Abstract: One of the most contentious questions in psychology concerns the extent to which unwanted memory can be voluntarily controlled. The presently proposed research specifically aims to investigate the influence of top-down memory control strategies (such as direct suppression or thought substitution) over memory retrieval and the underlying neurocognitive mechanisms. In the context of memory detection, participants will encode real-life memories via a lab crime scenario. They will then be led to an event-related brain potential (ERP)-based concealed information test (CIT) that aims to identify the suspect who possesses crime-relevant memories. We will investigate direct suppression (in experiment 1), thought substitution and retrieval practice (in experiment 2) in the ERP-based CIT. To investigate the neurocognitive mechanism underlying memory control, we plan to measure the frontal-central N2, which is an ERP measure of conflict monitoring during memory inhibition (Bergstrom et al., 2009); and P3, an ERP marker of memory updating and recollection during memory retrieval (Donchin & Coles, 1988; Rosenfeld, 2011; Rugg & Curran, 2007). We predict memory control will be associated with distinctive electrophysiological profiles (such as larger N2 and attenuated P3) underlying memory control.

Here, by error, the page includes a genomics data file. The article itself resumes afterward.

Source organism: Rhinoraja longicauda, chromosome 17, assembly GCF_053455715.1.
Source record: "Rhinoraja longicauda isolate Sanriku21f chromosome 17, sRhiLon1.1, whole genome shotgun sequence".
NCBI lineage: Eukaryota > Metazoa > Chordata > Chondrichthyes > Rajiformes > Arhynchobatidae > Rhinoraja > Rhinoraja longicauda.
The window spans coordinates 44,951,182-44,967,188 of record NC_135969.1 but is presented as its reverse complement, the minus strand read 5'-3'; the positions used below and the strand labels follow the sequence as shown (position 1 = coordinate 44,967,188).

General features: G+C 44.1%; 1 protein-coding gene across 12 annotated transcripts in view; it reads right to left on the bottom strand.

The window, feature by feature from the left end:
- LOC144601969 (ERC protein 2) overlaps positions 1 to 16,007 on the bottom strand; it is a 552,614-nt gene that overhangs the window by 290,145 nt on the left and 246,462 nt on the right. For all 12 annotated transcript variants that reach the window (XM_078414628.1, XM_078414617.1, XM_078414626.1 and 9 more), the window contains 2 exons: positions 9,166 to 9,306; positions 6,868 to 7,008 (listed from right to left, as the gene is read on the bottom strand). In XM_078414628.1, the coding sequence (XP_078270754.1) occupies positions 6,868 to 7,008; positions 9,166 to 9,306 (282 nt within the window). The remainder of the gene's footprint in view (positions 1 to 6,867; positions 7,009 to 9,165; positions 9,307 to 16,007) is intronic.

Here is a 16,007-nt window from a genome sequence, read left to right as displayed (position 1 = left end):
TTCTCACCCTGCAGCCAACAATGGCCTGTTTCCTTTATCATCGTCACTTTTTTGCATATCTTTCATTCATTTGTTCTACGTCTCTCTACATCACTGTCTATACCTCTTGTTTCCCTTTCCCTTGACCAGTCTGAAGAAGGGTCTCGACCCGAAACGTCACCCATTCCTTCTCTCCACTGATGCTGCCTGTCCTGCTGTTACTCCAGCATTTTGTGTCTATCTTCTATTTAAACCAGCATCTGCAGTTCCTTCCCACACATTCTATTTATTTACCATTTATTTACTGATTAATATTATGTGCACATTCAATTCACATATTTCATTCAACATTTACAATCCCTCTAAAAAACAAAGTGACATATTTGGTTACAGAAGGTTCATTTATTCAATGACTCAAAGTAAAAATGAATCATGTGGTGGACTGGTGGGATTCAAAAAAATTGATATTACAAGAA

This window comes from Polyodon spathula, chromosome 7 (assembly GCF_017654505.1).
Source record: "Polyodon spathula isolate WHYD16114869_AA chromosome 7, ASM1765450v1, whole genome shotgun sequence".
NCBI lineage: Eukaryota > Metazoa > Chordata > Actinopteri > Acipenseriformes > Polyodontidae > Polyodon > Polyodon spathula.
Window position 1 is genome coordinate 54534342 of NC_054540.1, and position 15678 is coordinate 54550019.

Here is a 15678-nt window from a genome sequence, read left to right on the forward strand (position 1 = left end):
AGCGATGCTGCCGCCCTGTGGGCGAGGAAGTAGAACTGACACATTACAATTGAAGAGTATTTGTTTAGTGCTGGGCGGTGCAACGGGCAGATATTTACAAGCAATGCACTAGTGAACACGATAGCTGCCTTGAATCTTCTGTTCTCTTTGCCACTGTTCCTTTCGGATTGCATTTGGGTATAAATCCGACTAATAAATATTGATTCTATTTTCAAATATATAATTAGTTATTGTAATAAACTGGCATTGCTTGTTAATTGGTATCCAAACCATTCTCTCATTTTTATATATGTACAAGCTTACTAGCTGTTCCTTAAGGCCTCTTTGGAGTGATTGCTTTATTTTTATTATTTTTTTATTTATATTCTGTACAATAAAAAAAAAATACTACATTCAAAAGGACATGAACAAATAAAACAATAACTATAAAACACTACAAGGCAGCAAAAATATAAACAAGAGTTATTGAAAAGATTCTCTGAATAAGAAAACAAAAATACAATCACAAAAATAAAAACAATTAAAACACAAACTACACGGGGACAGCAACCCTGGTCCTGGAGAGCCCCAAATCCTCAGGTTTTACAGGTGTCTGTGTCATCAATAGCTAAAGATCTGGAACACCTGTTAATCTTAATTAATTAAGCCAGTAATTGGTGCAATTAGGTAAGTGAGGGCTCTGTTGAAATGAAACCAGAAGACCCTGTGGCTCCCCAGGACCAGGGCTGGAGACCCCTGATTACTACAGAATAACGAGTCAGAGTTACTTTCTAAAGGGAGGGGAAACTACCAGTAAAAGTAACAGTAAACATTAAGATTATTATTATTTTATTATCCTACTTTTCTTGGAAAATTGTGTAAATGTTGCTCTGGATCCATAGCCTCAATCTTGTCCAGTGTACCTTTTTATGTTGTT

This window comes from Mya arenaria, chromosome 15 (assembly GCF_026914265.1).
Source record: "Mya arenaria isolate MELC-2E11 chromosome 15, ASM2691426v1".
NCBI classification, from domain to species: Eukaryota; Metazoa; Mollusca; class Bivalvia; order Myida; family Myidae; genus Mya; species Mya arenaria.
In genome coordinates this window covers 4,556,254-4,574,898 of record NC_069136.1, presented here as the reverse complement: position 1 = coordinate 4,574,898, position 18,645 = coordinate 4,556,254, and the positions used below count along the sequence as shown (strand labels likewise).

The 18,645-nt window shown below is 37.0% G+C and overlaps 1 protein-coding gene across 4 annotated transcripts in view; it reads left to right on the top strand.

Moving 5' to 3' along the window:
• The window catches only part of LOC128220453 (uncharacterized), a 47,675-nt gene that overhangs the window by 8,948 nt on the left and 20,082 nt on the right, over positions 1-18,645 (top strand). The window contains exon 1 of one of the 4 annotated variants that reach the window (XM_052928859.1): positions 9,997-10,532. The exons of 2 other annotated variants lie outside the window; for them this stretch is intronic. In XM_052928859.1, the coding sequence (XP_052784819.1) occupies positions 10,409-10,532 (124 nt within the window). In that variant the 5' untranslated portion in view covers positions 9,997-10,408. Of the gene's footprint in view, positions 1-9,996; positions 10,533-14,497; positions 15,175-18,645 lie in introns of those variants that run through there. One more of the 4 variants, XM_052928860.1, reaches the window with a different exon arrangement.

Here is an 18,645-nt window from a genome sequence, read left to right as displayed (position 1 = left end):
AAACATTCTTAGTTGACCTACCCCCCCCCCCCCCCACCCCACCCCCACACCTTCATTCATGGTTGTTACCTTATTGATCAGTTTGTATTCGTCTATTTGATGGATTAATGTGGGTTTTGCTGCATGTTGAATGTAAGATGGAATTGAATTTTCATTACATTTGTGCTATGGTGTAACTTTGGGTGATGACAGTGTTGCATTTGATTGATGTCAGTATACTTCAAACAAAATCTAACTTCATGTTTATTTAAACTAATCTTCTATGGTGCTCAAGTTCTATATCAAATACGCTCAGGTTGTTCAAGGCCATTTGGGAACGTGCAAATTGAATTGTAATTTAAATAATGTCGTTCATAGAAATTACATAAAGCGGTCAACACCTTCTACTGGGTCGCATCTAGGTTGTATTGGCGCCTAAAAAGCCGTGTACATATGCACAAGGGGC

|Effective start/end date||12/1/13 → 6/30/14|
- American Psychological Association (Letter 12/12/2013)